SPARTA, NJ – Sparta High School valedictorian Alex Poret has been named a semifinalist in the U. S. Presidential Scholars program.  She is one of only 630 other graduating seniors from across the country to receive this recognition.

"The Spartan family is extremely proud of Alex," principal Janet Ferraro said. "We all congratulate her on this wonderful achievement." 

Poret is a self advocate who found out about the opportunity by chance.  She was looking up a friend she had met while participating in the Liberty Science Center Partners in Science program.  Poret found the friend had been nominated for the U. S. Presidential Scholars through the arts program.

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“While I was looking at that a PDF [file] popped up with the application,” Poret said.  She learned that each year every school district superintendent is invited to nominate a boy and a girl who meet the qualifications.

Knowing she met the qualifications she asked Sparta Superintendent Michael Rossi to nominate her.

Poret’s academic career is taking her on a path to the sciences.  Her schedule is as full as possible with high level science classes.  Outside the classroom she participates on the Robotics team, in the Biodiesel club, Women in Science and the Science League.

“If there is a science club I’m probably part of it,” Poret said.

Sparta’s science classes do not follow the same curricular schedule as the test based Science League competitions.  “We do not typically do well but it is still a good experience,” Poret said.

She has not yet decided between MIT and Rutgers Honors College.  “It’s purely a money decision now,” Poret said.  “We will decide by next week.”

Poret said she was inspired to concentrate her studies in science, when as an eighth grade student her friend’s brother got cancer. 

“I read about it and decided this interested me,” Poret said.  Initially thinking her field would be pediatric oncology, she did an internship in the field and decided it was not for her.  Instead, she would rather be in the research side of science, she said.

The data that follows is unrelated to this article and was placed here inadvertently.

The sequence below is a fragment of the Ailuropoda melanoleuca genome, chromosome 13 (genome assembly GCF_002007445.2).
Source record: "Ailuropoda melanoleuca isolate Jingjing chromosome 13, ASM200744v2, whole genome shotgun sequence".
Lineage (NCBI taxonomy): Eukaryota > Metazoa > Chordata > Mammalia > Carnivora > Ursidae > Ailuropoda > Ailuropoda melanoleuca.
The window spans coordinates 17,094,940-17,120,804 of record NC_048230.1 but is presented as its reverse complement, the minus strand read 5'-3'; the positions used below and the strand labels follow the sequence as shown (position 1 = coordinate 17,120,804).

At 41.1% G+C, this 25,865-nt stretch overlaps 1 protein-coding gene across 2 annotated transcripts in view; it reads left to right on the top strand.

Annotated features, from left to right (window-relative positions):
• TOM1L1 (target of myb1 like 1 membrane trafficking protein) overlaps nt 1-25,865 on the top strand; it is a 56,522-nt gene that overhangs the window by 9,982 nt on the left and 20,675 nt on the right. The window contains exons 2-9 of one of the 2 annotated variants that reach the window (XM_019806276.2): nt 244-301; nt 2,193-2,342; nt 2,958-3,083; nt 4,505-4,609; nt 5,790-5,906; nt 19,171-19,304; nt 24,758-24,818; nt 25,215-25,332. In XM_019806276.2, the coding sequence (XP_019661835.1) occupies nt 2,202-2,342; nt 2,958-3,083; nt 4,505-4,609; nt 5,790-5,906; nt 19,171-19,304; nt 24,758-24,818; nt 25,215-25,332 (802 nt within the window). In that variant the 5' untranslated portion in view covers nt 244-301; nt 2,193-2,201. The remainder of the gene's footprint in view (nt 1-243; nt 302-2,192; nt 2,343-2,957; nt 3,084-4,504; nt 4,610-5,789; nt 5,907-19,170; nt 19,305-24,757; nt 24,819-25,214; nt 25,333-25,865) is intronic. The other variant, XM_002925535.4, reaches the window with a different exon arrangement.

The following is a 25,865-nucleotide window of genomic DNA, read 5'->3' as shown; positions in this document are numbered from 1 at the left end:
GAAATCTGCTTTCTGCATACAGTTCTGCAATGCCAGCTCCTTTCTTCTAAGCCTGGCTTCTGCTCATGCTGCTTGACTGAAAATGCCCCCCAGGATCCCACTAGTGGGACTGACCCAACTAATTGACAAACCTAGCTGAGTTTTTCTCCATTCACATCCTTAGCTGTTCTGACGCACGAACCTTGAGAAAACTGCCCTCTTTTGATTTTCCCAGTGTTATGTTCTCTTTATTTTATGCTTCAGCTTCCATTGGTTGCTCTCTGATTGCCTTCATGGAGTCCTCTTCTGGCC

When she got involved in robotics she decided she would find a way to combine her affinity for science with her interest in robots.  She intends to study Biological Engineering.  She says she is most interested in the “ignored field of microbiomes.” 

“It is a burgeoning field and I am excited for college because of the chance to study it,” Poret said.

It’s not all science for this young lady.  After the robotics season ended in the winter she turned her attention to the newly formed rowing club, though “water temperature issues and snow” have kept them off the lake until last week.

She is also a violist.  Poret is co-first chair in the philharmonic orchestra, plays in the chamber orchestra and with strings club in Sparta High School.  She also plays in the Sussex Symphony. 

Poret tutors high school and middle school students as part of her service to the National Honor Society. 
“Anyone who would like to be tutored can reach out to [Danielle] Kopp, the advisor to the honor society,” Poret said.

The applications for the scholars program are initially screened by the Commissioner of Education in the state.  From there 10 boys and 10 girls can be nominated.  Each year approximately 4,500 students are nominated according to program information. 

"There are less than two dozen Presidential Scholar Semifinalists in the entire state of New Jersey," Rossi said. "That puts Alexandra in a rare category.  This is the result of hard work, determination and talent.  Alexandra makes us all very proud."

A group of up to “32 eminent citizens appointed by the President will select the finalists,” according to a published information about the program.  The initiative was established in 1964 to recognize some of the countries most distinguished graduating seniors for their accomplishments in many areas including: academic success, leadership and service to school and community.

In 1979 the program was expanded to include recognition for students demonstrating exceptional scholarship and talent in the visual, creative and performing arts.  In 2015 it was expanded again to include students with demonstrated ability and accomplishment in career and technical fields, “another way to say science” Poret said.  

Approximately 20 students are selected as finalists for each of the three fields. 

While the U. S. Presidential Scholar does not come with any money, “it is a well known program and it does open the door to other scholarship opportunities,” Poret said.

Should she make it to the next level, a finalist, she will get another trip to the White House.  Yes, she has been there before. 

A few years ago Poret was invited to the White House as part of President Obama’s Kid Science Advisors, where she actually got to meet the president.  She said it would be great to go again.